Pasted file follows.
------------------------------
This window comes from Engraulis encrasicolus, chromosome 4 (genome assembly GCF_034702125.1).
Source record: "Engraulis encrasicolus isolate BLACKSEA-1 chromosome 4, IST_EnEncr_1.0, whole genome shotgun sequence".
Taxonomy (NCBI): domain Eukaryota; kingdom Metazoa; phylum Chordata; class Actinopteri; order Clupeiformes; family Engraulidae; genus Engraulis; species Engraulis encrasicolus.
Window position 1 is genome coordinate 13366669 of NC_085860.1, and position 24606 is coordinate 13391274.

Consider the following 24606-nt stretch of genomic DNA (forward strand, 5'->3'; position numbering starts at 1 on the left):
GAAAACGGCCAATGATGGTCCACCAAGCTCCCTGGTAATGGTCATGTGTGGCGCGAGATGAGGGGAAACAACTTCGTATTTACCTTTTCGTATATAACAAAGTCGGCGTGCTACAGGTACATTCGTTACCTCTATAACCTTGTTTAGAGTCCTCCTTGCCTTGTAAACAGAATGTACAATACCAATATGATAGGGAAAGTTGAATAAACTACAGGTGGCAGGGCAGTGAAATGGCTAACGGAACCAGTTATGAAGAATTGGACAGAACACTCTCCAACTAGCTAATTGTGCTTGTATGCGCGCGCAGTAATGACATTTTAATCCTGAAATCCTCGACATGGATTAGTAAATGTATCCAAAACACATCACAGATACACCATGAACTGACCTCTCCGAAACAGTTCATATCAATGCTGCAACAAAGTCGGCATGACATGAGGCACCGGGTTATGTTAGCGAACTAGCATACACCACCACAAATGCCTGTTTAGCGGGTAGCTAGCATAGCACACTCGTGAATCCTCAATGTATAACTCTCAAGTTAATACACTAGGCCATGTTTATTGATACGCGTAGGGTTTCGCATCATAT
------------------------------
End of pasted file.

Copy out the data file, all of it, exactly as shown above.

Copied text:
This window comes from Engraulis encrasicolus, chromosome 4 (genome assembly GCF_034702125.1).
Source record: "Engraulis encrasicolus isolate BLACKSEA-1 chromosome 4, IST_EnEncr_1.0, whole genome shotgun sequence".
Taxonomy (NCBI): domain Eukaryota; kingdom Metazoa; phylum Chordata; class Actinopteri; order Clupeiformes; family Engraulidae; genus Engraulis; species Engraulis encrasicolus.
Window position 1 is genome coordinate 13366669 of NC_085860.1, and position 24606 is coordinate 13391274.

Consider the following 24606-nt stretch of genomic DNA (forward strand, 5'->3'; position numbering starts at 1 on the left):
GAAAACGGCCAATGATGGTCCACCAAGCTCCCTGGTAATGGTCATGTGTGGCGCGAGATGAGGGGAAACAACTTCGTATTTACCTTTTCGTATATAACAAAGTCGGCGTGCTACAGGTACATTCGTTACCTCTATAACCTTGTTTAGAGTCCTCCTTGCCTTGTAAACAGAATGTACAATACCAATATGATAGGGAAAGTTGAATAAACTACAGGTGGCAGGGCAGTGAAATGGCTAACGGAACCAGTTATGAAGAATTGGACAGAACACTCTCCAACTAGCTAATTGTGCTTGTATGCGCGCGCAGTAATGACATTTTAATCCTGAAATCCTCGACATGGATTAGTAAATGTATCCAAAACACATCACAGATACACCATGAACTGACCTCTCCGAAACAGTTCATATCAATGCTGCAACAAAGTCGGCATGACATGAGGCACCGGGTTATGTTAGCGAACTAGCATACACCACCACAAATGCCTGTTTAGCGGGTAGCTAGCATAGCACACTCGTGAATCCTCAATGTATAACTCTCAAGTTAATACACTAGGCCATGTTTATTGATACGCGTAGGGTTTCGCATCATAT